First ever lam job questions and/or concerns (butchered)

I have a thread documenting the whole process of my second board, (here: but I figured I would get more specific responses if I made a thread specifically for my lamination, which is my first ever.

Copied from my other thread:

Just finished my first ever lam job about an hour and a half ago.  One layer of 6 oz E cloth on the bottom with Greenroom epoxy resin.  Let me tell you, when I was pouring that stuff out (dripping down the sides and all, great) my heart was thumping like it does when you see the forecast for big swell.

Well, first off, getting a decent digital scale made measuring out the resin amounts much less stressful, and I was also reassured that the ratios would be pretty much perfect.  The ratio was 44 parts of hardener for every 100 parts of resin.  I mixed about 28 oz of this stuff but realized soon after lamming that I could have gone without a lot of it, but I didn't end up wasting too much.

The odd thing was that once I got the resin mixed out onto the board, I had a sense of calm and peace seeing my board come to life and the beautiful sound of squeegeeing resin into fiberglass.  This was almost a bad thing because I took waaay to long on the flats and by the time I finally saturated the rails and was about to wrap them, the resin began to thicken, which makes wrapping the rails much more difficult.  This was about 10 minutes since poring the resin out.  By 20 minutes, any screw-ups had to be left as is.  If i tried to fix it no doubt I would have screwed it up more.  Taking the advice I've read so many times before on swaylock's, I just walked away.

There are small little "zits" visible and I'm hoping it's not a big deal structurally, this is my first glass job, so cosmetics aren't necessarily a huge biggie to me, I just don't want my board to delam in a week.  I did put in  huge effort to keep the board clean, by wearing gloves while handling the board. I haven't touched it bare handed in a day before glassing.

So as I post these pictures I ask my thread followers (thank you for fueling my need for attention) are these blemishes (?) a big deal?  There are also a few wrinkles are something that scream delam!  I think I sanded the blank  too smooth (220 grit). I've read that guys finish at 80 grit to achieve a good physical bond with the blank, my bad. This is a huge learning experience for me and I beleive my deck lam to be at least 3 times as good as this lam, not to be cocky or anything.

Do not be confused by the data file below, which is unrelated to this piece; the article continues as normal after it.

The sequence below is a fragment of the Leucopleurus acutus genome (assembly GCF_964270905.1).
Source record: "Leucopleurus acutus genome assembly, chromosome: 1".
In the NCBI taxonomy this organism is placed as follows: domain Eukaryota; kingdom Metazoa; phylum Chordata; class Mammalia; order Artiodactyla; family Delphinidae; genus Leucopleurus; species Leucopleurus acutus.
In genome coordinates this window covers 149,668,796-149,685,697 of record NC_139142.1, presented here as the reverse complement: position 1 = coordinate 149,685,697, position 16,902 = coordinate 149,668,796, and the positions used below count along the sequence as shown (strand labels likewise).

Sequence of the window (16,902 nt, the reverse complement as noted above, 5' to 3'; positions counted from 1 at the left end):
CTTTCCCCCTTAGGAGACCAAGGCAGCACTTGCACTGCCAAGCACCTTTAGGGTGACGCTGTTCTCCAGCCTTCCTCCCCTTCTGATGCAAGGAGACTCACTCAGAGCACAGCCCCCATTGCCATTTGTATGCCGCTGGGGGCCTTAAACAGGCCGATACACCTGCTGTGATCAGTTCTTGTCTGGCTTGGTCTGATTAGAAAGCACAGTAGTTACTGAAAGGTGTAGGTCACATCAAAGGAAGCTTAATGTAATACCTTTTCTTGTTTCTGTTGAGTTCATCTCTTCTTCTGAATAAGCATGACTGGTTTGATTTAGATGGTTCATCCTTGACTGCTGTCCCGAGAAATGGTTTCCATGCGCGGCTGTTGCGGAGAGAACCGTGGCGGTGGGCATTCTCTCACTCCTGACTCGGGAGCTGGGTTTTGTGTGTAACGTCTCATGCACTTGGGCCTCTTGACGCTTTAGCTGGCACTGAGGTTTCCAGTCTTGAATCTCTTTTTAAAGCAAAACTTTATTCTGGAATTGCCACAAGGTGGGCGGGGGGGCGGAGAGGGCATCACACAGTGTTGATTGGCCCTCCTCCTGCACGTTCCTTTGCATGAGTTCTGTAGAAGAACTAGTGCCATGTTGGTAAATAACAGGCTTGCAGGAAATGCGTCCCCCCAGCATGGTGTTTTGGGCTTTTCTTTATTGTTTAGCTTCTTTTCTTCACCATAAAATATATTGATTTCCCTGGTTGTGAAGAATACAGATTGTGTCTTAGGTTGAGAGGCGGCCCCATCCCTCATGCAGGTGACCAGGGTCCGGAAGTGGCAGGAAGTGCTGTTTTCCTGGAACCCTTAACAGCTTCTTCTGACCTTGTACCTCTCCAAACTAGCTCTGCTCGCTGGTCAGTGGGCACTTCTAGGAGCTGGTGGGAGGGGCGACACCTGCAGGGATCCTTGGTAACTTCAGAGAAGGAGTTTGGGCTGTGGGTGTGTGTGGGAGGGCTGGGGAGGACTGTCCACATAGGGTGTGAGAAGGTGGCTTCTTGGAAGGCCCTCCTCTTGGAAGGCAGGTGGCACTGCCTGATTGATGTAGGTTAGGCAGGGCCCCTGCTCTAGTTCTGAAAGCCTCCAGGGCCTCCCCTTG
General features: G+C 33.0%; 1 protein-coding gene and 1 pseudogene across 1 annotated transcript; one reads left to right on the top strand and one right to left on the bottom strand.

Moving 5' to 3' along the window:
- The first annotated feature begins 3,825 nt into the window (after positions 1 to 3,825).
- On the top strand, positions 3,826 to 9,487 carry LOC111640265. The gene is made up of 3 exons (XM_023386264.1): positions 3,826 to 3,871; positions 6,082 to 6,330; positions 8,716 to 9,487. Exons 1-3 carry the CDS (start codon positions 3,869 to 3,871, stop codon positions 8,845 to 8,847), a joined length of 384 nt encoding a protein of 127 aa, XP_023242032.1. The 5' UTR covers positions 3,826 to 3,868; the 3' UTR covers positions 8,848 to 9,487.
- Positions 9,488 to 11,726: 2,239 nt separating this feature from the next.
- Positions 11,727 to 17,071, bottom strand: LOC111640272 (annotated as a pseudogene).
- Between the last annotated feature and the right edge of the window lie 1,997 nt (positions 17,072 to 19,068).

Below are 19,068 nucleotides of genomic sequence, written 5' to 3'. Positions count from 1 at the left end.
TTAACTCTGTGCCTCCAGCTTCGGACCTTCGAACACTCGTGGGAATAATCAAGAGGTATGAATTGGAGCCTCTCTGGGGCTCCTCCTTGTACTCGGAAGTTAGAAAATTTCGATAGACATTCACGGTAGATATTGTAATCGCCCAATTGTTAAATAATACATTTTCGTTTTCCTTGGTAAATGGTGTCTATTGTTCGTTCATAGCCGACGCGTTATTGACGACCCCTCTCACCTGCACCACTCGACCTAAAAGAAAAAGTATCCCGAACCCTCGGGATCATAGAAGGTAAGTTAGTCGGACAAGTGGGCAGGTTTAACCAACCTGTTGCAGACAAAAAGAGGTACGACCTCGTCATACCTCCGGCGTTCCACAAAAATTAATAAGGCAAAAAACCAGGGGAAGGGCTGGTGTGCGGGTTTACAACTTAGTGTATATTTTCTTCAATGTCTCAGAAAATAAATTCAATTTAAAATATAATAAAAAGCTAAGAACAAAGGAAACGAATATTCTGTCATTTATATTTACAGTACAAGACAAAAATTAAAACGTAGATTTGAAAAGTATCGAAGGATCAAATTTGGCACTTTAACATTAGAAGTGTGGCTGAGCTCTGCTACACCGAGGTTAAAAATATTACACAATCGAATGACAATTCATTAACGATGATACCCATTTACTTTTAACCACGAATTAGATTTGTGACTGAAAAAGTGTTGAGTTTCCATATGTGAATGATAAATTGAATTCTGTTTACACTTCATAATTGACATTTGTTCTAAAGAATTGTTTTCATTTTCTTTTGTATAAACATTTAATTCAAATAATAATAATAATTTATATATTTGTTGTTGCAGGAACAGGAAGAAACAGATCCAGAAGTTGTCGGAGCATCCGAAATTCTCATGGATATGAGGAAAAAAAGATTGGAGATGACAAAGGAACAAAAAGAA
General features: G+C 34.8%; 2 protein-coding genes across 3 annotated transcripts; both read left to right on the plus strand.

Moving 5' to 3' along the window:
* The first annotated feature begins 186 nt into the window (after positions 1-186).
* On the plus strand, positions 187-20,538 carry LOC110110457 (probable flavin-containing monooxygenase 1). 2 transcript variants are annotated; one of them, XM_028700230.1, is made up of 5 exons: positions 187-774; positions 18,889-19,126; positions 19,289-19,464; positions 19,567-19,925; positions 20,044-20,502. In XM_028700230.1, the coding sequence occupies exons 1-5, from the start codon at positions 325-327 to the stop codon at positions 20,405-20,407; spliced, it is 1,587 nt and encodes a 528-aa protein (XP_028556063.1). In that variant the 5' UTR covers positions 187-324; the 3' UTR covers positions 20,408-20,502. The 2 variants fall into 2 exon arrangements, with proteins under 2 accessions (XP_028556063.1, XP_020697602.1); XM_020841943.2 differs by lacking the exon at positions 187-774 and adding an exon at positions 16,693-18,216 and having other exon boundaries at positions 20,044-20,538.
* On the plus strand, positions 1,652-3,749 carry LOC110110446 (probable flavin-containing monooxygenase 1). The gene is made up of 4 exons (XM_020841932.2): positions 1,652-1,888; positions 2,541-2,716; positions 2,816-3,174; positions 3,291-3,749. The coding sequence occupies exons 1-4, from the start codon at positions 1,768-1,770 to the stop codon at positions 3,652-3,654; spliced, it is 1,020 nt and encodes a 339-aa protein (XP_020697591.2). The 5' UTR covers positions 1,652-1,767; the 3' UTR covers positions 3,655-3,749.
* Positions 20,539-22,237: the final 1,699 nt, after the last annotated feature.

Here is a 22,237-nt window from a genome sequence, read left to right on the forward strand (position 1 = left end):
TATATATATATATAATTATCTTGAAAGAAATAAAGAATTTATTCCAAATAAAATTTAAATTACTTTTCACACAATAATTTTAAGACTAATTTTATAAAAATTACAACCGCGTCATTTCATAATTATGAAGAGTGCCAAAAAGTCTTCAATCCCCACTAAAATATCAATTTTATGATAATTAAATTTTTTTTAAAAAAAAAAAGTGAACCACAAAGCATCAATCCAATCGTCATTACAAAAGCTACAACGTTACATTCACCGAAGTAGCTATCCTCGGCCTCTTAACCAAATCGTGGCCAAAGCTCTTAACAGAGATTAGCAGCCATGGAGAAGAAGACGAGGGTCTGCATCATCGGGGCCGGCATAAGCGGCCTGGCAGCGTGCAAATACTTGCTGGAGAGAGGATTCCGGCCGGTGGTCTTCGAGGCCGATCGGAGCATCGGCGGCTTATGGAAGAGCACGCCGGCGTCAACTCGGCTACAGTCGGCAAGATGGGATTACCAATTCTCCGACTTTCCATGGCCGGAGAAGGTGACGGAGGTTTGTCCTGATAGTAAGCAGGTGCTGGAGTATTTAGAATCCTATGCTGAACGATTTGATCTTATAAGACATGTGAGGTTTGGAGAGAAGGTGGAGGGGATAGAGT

That is a very generous offer and a testament to this website. What a great resource. After all the years of running into all the Rat @#$%s in the business it is nice to see the good folks here create a community, ( even if it is online ). These are the guys I want to surf with.

Meant to mention also that you could paint the deck after the board is sanded and fade the paint down onto the rails  thereby covering the laps.  Then clearcoat the board with Krylon or some other clear sealer that is compatible with the paint you used.  Although a stomp pad and wax will minimise the laps.  If you have to do any patching on the rails do as John prescribed.  I've never had real good luck with syringes though.  Sometimes its better to just cut out the mistake and patch with a piece of glass.

Thanks for your kind words, I keep in mind that  this is my very first glass job so my screw ups don’t knock me down too much, of course, you guys here on Swaylocks have been helping me out the most!.

And yeah, I pulled the tape, somehow, that step stuck out to me even though I don’t remember where I read it. The only thing I forgot to do with the hotcoat was to get any loose hairs out of the brushes (almost messed up the nose area).


Jimmy Keith at GR does all his finboxes post lam and he told me bring it in after I hotcoat top, not bottom.  Getting futures.

When you do a lam coat there really shouldn’t be pooling or puddles of resin. The weave should be quite obvious all over. Your first pic displays a lot of excess resin due to the amount of light that’s reflected uniformly off the board. A proper lamination is achieved when you use just enough resin to wet the glass thoroughly, with no excess to speak of.


So I ended up with too much resin the the board?  I think that’s probably why there are a lot of zits too… for some reason that didn’t occur to me until you mentioned that, thanks.

Will I have a lot of sanding to do then where the puddles are?

zits are usually the result of dust and such landing in the resin while it’s soft.  The main problem with a lam that’s too wet is poor impact resistance. Resin to glass ratio affects weight and brittleness.

Ok, thanks for the reply… I guess it’s better to learn sooner than later!  Is there anything I should do about the pooled resin on the lam before I hotcoat it?

For a first time job I'd say you did pretty good.  Just stick to your game plan.  No need for 'Plan B.' 

A hobbyist on his first (and second and third) attempt should expect a few bugaboos.



Thanks for your replys, on to the deck!

be careful Wbarrel... i made the same mistake (among others) on my first lam job...